The U.S. District Court for the District of Nebraska recently granted a defendant’s motion to compel arbitration despite a plaintiff’s claims that she had never seen or signed the employment agreement containing the arbitration clause and that the agreement did not cover certain claims and could not be invoked by a defendant who was not a party to the agreement.
Barbara Nelson worked as an assistant manager in a restaurant owned by American Blue Ribbon Holdings LLC. Julie Kunkle was Nelson’s supervisor. Nelson filed a number of claims related to her employment against American Blue Ribbon Holdings and Kunkle, including a defamation claim related to purported statements Kunkle made to restaurant employees and others.
American Blue Ribbon Holdings obtained a stay with respect to Nelson’s claims related to potential bankruptcy proceedings. Kunkle moved to compel arbitration, claiming that Nelson’s claims were within the scope of an arbitration clause Nelson signed when she was hired by American Blue Ribbon Holdings.
The district court granted Kunkle’s request despite Nelson’s claims that (1) she had never signed the employment agreement in question and (2) even if she had, the arbitration clause did not cover her claims against Kunkle, who was not a signatory to the agreement with American Blue Ribbon Holdings.
First, the court rejected Nelson’s “self-serving” affidavit that she had never seen nor signed the arbitration clause. The evidence established that someone had to access the agreement containing the clause via an emailed link sent to Nelson’s email account, enter Nelson’s email address as a username, use Nelson’s zip code as the password, and subsequently enter Nelson’s “address, telephone number, date of birth, Social Security number, gender, marital status, and direct deposit banking information.” The evidence further established that American Blue Ribbon Holdings did not otherwise collect this information and that Nelson signed the agreement again when she started.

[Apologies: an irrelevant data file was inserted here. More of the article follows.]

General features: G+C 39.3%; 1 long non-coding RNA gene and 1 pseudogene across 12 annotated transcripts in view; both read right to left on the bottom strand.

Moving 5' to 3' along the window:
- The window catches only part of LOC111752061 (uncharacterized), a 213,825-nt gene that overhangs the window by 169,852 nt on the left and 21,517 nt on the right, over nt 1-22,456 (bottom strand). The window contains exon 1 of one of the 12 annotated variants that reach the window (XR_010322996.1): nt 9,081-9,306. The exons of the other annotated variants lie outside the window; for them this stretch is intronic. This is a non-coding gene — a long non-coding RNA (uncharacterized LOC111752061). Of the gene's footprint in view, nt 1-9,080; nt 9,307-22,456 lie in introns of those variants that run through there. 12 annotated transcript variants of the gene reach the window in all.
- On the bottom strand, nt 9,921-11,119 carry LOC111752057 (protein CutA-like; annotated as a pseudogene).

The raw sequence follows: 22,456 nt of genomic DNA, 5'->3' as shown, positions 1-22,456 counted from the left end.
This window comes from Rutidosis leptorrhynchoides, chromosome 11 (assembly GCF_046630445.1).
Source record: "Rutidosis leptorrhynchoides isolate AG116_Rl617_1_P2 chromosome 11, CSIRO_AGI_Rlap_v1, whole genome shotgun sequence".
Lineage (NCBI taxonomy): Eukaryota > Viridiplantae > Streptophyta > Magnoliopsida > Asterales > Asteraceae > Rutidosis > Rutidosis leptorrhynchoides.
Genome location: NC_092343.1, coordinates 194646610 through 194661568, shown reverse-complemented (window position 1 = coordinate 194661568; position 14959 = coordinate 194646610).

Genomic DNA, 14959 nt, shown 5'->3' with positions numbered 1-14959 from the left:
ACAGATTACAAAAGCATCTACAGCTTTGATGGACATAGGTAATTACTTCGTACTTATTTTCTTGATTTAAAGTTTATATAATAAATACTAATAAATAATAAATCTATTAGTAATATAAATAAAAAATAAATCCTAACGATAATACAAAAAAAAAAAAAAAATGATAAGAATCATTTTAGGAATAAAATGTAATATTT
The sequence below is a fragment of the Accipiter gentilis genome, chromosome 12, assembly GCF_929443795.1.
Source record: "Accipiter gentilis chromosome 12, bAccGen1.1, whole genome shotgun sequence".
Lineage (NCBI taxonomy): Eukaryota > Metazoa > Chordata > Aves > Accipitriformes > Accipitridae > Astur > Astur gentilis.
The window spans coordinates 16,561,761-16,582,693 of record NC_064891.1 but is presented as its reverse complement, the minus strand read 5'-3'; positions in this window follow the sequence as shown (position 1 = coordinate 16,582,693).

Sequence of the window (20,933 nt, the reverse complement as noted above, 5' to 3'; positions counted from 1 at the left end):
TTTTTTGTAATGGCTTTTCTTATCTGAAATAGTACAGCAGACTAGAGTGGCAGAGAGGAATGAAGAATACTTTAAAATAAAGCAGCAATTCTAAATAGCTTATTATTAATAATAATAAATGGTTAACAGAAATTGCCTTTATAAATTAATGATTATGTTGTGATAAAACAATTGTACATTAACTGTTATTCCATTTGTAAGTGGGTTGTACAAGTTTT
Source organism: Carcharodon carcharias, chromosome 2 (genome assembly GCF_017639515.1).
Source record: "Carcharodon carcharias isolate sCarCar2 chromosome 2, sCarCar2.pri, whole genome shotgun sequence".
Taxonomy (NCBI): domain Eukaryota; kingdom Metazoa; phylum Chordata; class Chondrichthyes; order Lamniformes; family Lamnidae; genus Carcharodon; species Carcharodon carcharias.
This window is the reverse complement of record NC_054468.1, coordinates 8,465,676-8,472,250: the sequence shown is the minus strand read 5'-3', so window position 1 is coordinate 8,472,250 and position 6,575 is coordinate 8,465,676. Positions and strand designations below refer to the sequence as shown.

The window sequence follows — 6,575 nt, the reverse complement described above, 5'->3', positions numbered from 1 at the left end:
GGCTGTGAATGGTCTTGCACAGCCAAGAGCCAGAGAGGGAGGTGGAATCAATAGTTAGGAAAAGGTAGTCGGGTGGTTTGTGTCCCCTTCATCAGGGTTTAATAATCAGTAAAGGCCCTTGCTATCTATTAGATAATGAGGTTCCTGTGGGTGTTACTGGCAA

Second, the court concluded that Nelson’s claim against Kunkle was within the scope of the arbitration agreement and that Kunkle could invoke that agreement even though she was not a signatory to it. The agreement was broad and covered, among other things, “disputes regarding the employment relationship” brought under certain employment statutes “and all other state statutory and common law claims.” The fact that (1) Kunkle was an agent of American Blue Ribbon Holdings; (2) allowing Nelson to sue Kunkle for employment-related claims covered by the agreement would limit the agreement’s effectiveness; and (3) many of Nelson’s claims against Kunkle were synonymous or intertwined with her claims against American Blue Ribbon Holdings was sufficient for the clause to cover Nelson’s defamation claim, as well as claims that Kunkle violated Nelson’s rights under the Family and Medical Leave Act.
The court therefore stayed Nelson’s action pending arbitration proceedings.
Nelson v. Kunkle, No. 8:19-cv-00329 (D. Neb. Mar. 20, 2020).